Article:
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Gov. Eric Greitens announced in late May that he would resign after facing months of political and legal scandals.The saga started in January, when KMOV released a recording of a woman saying Greitens took a compromising photo of her during a sexual encounter and threatened to blackmail her.A St. Louis grand jury indicted Greitens in February on felony invasion of privacy. The woman testified to lawmakers that Greitens sexually and physically abused her, spurring bipartisan calls for his resignation or impeachment.The invasion of privacy charge was eventually dropped by St. Louis Circuit Attorney’s office following a series of prosecutorial missteps before the trial began. Greitens was also accused of illegally obtaining a donor list from the veterans non-profit he co-founded with his political campaign, but that charge, too, was dismissed as part a deal that led to his resignation as governor.

Court decisions, state Board of Education resignation once again put Vandeven’s job in jeopardy

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Provided | Department of Elementary and Secondary Education
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Missouri’s education commissioner could soon be out of the job after a State Board of Education member resigned — and a judge refused to reinstall a Joplin pastor to his slot.

Claudia Oñate Greim resigned from the state board on Thursday night, less than a day before members are slated to meet. Greim was the only person who Gov. Eric Greitens appointed who voted earlier this month against firing Missouri Commissioner of Education Margie Vandeven.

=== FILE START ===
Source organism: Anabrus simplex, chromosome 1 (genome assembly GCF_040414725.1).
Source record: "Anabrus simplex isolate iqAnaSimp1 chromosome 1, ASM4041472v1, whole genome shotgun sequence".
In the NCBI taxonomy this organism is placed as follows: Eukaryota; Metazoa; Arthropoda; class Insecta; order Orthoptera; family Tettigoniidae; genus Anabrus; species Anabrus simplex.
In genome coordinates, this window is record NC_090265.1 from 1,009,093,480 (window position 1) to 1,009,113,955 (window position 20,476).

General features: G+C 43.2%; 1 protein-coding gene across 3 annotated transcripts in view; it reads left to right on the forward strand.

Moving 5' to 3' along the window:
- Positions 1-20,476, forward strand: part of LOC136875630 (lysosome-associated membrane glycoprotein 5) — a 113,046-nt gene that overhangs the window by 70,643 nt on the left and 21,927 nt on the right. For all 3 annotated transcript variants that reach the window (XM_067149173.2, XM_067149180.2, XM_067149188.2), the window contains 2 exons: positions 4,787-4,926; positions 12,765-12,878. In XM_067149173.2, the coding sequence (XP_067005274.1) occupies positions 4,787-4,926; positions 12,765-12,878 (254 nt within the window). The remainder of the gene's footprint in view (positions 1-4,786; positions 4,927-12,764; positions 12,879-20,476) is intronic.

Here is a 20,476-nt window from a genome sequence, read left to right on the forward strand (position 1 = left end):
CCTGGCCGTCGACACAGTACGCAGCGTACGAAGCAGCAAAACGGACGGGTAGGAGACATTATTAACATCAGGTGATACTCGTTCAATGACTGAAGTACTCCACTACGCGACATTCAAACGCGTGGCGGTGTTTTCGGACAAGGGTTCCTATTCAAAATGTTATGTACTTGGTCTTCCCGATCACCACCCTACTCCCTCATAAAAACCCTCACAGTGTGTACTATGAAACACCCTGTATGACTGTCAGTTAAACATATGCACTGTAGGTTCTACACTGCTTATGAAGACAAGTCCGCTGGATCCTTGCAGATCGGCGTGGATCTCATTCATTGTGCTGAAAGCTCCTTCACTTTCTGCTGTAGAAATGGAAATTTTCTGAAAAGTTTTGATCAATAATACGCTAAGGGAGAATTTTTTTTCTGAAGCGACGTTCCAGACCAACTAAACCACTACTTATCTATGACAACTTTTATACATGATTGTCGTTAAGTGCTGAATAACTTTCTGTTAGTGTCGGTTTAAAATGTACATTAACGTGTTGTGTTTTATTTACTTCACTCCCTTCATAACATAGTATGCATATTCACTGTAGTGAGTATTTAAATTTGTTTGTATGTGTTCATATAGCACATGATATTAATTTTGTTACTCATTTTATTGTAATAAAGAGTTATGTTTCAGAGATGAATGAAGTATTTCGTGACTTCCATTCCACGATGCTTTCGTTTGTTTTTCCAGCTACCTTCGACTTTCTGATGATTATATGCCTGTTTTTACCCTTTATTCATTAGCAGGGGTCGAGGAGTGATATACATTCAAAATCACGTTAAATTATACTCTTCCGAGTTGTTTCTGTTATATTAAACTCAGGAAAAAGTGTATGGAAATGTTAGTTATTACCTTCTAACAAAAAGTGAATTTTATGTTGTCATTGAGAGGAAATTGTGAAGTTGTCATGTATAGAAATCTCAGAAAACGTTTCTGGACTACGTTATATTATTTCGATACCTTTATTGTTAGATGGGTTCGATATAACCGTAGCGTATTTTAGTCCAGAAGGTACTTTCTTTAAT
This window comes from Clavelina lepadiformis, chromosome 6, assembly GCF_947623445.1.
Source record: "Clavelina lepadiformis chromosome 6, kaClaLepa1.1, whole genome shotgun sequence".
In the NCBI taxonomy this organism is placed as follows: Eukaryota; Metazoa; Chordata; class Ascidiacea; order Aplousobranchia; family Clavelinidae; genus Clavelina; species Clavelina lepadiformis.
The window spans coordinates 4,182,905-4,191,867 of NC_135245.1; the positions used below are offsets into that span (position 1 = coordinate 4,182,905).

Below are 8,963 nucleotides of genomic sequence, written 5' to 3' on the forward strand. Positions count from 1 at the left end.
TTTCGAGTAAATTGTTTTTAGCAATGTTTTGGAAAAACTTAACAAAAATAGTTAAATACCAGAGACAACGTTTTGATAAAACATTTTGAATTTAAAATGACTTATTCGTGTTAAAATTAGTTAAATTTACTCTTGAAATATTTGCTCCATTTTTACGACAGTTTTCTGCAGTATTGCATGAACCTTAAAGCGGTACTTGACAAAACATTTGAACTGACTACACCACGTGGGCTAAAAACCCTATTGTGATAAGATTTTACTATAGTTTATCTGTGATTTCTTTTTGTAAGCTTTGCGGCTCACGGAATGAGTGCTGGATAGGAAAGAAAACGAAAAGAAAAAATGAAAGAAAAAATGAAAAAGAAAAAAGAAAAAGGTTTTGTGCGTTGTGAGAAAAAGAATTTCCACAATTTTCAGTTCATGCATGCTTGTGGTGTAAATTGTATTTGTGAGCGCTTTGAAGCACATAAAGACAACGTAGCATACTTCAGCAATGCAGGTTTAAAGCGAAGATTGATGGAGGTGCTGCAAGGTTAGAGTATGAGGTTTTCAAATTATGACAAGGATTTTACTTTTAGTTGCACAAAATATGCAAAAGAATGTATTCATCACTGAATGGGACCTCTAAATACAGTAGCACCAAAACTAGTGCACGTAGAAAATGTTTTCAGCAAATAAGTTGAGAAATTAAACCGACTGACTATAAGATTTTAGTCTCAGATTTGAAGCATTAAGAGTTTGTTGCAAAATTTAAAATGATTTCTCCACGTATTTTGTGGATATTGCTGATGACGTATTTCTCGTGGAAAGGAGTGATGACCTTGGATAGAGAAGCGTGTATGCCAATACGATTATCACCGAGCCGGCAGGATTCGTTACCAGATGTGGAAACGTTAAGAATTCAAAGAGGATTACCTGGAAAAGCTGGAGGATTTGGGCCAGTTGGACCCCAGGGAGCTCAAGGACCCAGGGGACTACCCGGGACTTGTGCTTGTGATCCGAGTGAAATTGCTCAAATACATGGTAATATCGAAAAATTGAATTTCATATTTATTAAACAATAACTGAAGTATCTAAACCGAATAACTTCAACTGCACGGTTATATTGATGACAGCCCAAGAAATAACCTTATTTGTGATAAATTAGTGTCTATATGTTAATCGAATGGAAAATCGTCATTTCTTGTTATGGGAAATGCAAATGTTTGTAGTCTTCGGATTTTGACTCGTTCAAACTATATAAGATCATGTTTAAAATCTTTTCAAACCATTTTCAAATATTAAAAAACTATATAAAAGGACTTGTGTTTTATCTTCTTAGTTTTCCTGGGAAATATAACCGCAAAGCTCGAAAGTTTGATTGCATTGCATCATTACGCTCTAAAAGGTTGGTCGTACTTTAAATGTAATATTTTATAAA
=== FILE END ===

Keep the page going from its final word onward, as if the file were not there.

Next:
“As I made clear during my two-month service, when and how change in leadership at the Department of Elementary and Secondary Education should occur require thoughtful and independent study,” Greim wrote in her resignation letter. “I regret I cannot get comfortable with the current process by this is taking place.”

Greitens could replace Greim before Friday’s meeting with a new board of education member who wants to dismiss Vandeven. While school administrators and a bipartisan group of legislators have praised Vandeven’s work as the state’s top education official, Greitens has sought to bring in a replacement that’s more amenable to expanding charter schools.

The prospect of Vandeven’s dismissal became more likely thanks to two court decisions from Cole County Judge Jon Beetem.

Beetem rejected a bid from former board member Tim Sumners to immediately regain his seat on the board of education. He also declined to rule right away on whether the last board of education meeting violated Missouri's open records laws.

“Today's decision was a win for teachers and students,” said Greitens spokesman Parker Briden in a statement. “It affirms the Governor’s constitutional authority to make appointments as Missouri’s chief executive. Now we need to focus on the Governor's priorities: raise teacher pay, support public schools, and help students succeed.”

The upshot of Beetem’s ruling appears to be that Springfield resident Jennifer Edwards, who Greitens appointed to take Sumners’ place on the board, can stay on for Friday’s meeting. Edwards voted with three other Greitens appointees on Nov. 21 to fire Vandeven.

Friday’s meeting begins at 8:30 a.m. in Jefferson City.

St. Louis Public Radio’s Marshall Griffin contributed information for this story.

Follow Jason and Ryan on Twitter: @jrosenbaum@rpatrickdelaney

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